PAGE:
Call-out culture: Consumers challenging brands and their values

Call-out culture: Consumers challenging brands and their values

Social media has always amplified the voice of the people, but lately it seems that the volume has been turned all the way up. Consumers actively challenging brands on their values online seems to be on the rise (think about the social media outcry when Coles was perceived to backflip on their plastic bag ban).

Behind this intensification of call-out culture lies a subtle but profound change in consumer expectations. People have always been driven to hold brands to account – especially big brands – for how they do business and use power. But consumers are now headed towards a mindset where brand neutrality on tough social and ethical issues is no longer enough.

Consumers are increasingly looking for brands to stand for something instead of sitting on the moral sidelines while turning a profit. With some causes, such as sustainability, new research even shows consumers expect business, rather than government, to lead the way.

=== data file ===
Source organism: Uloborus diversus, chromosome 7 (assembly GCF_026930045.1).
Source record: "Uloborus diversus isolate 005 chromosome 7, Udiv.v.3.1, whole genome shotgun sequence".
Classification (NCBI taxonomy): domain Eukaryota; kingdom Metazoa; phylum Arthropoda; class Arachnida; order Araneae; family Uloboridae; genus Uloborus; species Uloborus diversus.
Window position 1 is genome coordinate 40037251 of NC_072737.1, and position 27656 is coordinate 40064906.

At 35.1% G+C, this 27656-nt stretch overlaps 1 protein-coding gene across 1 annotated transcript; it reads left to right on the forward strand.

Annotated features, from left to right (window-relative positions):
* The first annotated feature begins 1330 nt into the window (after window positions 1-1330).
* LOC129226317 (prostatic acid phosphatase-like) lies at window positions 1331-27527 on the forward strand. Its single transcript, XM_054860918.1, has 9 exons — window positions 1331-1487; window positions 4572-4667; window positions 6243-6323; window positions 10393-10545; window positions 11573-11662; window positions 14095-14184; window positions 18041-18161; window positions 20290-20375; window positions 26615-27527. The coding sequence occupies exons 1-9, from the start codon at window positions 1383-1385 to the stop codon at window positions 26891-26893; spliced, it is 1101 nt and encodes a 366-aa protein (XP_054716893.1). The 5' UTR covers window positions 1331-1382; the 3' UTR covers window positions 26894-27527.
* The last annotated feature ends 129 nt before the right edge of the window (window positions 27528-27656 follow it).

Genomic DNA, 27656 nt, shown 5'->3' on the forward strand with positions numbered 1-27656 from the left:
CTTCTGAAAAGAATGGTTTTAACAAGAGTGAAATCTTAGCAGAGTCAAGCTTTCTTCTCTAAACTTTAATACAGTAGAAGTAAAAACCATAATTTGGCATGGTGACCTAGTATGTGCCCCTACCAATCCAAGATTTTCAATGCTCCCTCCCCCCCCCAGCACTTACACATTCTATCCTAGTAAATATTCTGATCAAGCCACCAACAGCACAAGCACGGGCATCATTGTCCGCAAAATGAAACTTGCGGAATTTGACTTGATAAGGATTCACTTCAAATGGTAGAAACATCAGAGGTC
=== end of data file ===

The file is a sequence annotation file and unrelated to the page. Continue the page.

What does this mean for brands? Well, call-out culture is seeing brands work harder than ever to prove themselves worthy of consumers’ love. For example, Facebook this year rolled out a campaign to highlight their adoption of upgraded data privacy standards. This attempt to woo disenchanted users back by proving it has changed saw the social network showcasing its new and improved principles across out-of-home and TV ad campaigns.

Suffice to say brands may not be able to afford neutrality on contentious moral issues for much longer. For many consumers, business is now more personal than ever, and they’ll look to spend their hard-earned dollars with a brand which stands for the same things they do.